Work on oneself: Often parents are aware that they do not want to educate their children this way. But they feel that they don’t have enough time, cohesion, tools… That’s why it’s very important to be determined to do it and to be sure that it’s what’s best for our children. Once this is decided, we have to prepare ourselves. Read a lot, learn, dialogue and agree with your spouse to follow the same line of education. And, if necessary, play sports to calm the adult frustration that sometimes remains trapped inside us.
Asking for forgiveness: Many parents demand that their children ask for forgiveness from their children or from their brothers, friends, etc. and force them to do so as soon as they consider that they have done something wrong. Once again, they forget that the best thing we can offer our children is an example. If we want them to integrate forgiveness as a relational tool, we too must ask them for forgiveness when we consider that we have crossed the line of respect.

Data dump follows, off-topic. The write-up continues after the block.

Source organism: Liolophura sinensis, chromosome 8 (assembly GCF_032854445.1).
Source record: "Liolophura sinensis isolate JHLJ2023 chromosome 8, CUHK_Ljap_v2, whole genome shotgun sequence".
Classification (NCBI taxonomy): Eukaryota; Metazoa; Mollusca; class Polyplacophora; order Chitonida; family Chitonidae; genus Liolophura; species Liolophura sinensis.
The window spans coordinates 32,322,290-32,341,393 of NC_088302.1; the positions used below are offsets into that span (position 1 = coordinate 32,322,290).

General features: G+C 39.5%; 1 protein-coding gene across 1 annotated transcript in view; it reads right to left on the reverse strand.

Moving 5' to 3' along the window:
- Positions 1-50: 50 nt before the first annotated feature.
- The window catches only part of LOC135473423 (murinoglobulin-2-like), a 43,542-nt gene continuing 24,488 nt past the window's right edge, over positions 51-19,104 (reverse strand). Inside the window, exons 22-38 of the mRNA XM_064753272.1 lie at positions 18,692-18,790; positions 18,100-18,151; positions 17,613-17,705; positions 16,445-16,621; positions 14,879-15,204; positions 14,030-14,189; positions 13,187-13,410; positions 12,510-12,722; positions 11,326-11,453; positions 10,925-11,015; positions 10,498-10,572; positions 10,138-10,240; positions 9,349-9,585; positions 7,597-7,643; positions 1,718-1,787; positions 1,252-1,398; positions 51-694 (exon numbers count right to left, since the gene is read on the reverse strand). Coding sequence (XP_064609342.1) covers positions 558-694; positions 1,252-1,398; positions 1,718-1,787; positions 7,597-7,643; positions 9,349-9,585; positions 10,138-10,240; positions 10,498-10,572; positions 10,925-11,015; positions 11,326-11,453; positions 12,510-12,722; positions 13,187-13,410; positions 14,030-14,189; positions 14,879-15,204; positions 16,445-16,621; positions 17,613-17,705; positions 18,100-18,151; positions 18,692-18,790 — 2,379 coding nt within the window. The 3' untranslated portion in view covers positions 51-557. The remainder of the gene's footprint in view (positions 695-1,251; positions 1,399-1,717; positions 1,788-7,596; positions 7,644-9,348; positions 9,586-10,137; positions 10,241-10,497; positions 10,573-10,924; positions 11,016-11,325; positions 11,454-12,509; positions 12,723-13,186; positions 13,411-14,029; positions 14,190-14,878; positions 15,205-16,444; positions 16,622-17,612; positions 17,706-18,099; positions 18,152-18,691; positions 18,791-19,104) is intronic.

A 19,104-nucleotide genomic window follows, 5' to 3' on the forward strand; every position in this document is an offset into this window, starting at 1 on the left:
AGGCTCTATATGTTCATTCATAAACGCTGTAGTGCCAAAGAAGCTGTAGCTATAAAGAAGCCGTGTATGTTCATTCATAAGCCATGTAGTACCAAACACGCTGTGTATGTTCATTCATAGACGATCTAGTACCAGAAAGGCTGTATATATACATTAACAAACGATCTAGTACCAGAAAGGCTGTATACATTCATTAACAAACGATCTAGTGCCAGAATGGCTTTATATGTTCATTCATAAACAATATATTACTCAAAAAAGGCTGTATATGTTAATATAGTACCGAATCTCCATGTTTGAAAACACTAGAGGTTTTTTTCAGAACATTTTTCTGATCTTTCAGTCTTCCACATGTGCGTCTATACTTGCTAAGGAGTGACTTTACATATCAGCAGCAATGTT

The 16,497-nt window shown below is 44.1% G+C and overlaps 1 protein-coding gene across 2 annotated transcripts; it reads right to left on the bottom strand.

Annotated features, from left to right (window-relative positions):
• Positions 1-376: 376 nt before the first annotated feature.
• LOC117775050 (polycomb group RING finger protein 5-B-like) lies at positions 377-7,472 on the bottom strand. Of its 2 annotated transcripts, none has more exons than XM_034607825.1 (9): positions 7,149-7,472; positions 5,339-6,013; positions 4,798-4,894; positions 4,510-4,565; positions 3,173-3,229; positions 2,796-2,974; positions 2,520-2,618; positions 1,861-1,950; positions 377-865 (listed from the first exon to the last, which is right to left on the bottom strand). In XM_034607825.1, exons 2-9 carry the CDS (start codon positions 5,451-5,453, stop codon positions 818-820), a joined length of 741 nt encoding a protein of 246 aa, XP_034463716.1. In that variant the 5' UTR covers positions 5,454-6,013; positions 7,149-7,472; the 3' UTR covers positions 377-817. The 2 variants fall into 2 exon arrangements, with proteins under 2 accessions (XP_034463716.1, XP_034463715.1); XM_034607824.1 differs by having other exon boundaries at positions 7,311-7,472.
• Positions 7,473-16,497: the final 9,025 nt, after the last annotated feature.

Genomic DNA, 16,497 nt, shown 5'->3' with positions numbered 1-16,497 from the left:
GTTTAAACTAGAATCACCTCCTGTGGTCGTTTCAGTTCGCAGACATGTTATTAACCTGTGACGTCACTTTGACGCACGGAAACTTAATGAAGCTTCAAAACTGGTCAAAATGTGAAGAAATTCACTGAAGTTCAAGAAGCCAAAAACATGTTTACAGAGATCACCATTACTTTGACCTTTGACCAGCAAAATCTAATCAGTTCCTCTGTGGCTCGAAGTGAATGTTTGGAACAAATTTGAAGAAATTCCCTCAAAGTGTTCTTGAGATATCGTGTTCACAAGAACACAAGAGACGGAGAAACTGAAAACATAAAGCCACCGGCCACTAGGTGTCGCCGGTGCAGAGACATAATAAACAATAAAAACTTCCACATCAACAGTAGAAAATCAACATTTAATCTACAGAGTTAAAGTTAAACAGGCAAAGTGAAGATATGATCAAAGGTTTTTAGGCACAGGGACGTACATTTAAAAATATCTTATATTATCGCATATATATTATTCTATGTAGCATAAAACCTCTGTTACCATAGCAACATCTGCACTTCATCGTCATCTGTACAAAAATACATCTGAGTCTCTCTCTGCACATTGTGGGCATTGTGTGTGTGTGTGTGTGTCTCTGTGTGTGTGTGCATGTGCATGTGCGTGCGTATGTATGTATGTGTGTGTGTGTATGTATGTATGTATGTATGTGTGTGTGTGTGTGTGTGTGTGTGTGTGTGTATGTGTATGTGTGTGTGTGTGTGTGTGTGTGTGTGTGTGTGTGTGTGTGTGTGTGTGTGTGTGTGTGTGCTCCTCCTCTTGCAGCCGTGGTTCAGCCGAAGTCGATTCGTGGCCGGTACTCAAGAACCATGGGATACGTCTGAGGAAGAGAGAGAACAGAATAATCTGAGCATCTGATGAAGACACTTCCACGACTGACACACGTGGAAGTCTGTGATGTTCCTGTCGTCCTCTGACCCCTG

If, because of their state of mind and stress, parents have skipped all this advice and end up screaming and losing it… the best thing is for them to ask for forgiveness once they have calmed down and follow one by one all the steps they have skipped, to try to make amends for their mistakes. Children will be grateful and feel better if they see that their parents recognize their mistakes and want to improve. They will be happy to be given the opportunity, which everyone deserves, to be listened to and understood. In addition, they will integrate forgiveness as something that concerns them and as a real relational tool.
Tania Garcia recognizes that each family is unique and therefore has particular standards of living. “But we must always try to ensure that these norms are flexible and adaptable to the needs of the children. They are very clear: play, respect, freedom and love. No one is perfect, we all make mistakes, we all lose patience at some point.
She explains that if they start to think about how they are educating, parents may feel a little guilty. “That’s normal. But we shouldn’t leave it at that, because guilt only serves to torment us,” she explains, “When we regret, we actually think about it. We have to be strong to decide firmly that we want to educate our children in values of respect for all members of the household and not to shout,” she concludes.